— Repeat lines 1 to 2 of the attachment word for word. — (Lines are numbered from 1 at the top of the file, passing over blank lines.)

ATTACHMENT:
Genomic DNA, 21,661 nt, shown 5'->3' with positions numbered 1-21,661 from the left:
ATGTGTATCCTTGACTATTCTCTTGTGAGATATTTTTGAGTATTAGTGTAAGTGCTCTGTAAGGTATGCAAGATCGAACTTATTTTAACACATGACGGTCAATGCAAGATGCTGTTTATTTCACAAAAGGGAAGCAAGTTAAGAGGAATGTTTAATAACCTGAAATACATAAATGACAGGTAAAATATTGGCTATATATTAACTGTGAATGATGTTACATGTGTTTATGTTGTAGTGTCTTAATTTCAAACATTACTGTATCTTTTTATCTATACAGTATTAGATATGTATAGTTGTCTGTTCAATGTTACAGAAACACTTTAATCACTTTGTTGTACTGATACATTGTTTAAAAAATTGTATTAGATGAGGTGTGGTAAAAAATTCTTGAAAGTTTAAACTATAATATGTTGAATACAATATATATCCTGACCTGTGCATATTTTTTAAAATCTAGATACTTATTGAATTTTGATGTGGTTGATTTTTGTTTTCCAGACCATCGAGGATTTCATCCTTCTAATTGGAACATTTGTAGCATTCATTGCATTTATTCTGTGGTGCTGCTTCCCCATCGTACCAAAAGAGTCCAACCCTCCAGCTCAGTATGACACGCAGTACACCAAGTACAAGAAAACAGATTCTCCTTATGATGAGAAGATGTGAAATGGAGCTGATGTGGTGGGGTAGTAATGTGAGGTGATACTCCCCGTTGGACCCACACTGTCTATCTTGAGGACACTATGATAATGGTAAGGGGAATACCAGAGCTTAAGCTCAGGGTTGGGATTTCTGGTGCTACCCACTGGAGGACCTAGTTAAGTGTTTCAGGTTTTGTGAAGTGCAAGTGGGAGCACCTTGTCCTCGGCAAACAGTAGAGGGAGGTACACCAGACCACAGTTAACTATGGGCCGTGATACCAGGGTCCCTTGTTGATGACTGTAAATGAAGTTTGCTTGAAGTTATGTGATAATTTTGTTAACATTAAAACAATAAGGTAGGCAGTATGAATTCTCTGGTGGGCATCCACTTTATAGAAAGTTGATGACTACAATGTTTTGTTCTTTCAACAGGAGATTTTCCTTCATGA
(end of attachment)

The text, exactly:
Genomic DNA, 21,661 nt, shown 5'->3' with positions numbered 1-21,661 from the left:
ATGTGTATCCTTGACTATTCTCTTGTGAGATATTTTTGAGTATTAGTGTAAGTGCTCTGTAAGGTATGCAAGATCGAACTTATTTTAACACATGACGGTCAATGCAAGATGCTGTTTATTTCACAAAAGGGAAGCAAGTTAAGAGGAATGTTTAATAACCTGAAATACATAAATGACAGGTAAAATATTGGCTATATATTAACTGTGAATGATGTTACATGTGTTTATGTTGTAGTGTCTTAATTTCAAACATTACTGTATCTTTTTATCTATACAGTATTAGATATGTATAGTTGTCTGTTCAATGTTACAGAAACACTTTAATCACTTTGTTGTACTGATACATTGTTTAAAAAATTGTATTAGATGAGGTGTGGTAAAAAATTCTTGAAAGTTTAAACTATAATATGTTGAATACAATATATATCCTGACCTGTGCATATTTTTTAAAATCTAGATACTTATTGAATTTTGATGTGGTTGATTTTTGTTTTCCAGACCATCGAGGATTTCATCCTTCTAATTGGAACATTTGTAGCATTCATTGCATTTATTCTGTGGTGCTGCTTCCCCATCGTACCAAAAGAGTCCAACCCTCCAGCTCAGTATGACACGCAGTACACCAAGTACAAGAAAACAGATTCTCCTTATGATGAGAAGATGTGAAATGGAGCTGATGTGGTGGGGTAGTAATGTGAGGTGATACTCCCCGTTGGACCCACACTGTCTATCTTGAGGACACTATGATAATGGTAAGGGGAATACCAGAGCTTAAGCTCAGGGTTGGGATTTCTGGTGCTACCCACTGGAGGACCTAGTTAAGTGTTTCAGGTTTTGTGAAGTGCAAGTGGGAGCACCTTGTCCTCGGCAAACAGTAGAGGGAGGTACACCAGACCACAGTTAACTATGGGCCGTGATACCAGGGTCCCTTGTTGATGACTGTAAATGAAGTTTGCTTGAAGTTATGTGATAATTTTGTTAACATTAAAACAATAAGGTAGGCAGTATGAATTCTCTGGTGGGCATCCACTTTATAGAAAGTTGATGACTACAATGTTTTGTTCTTTCAACAGGAGATTTTCCTTCATGA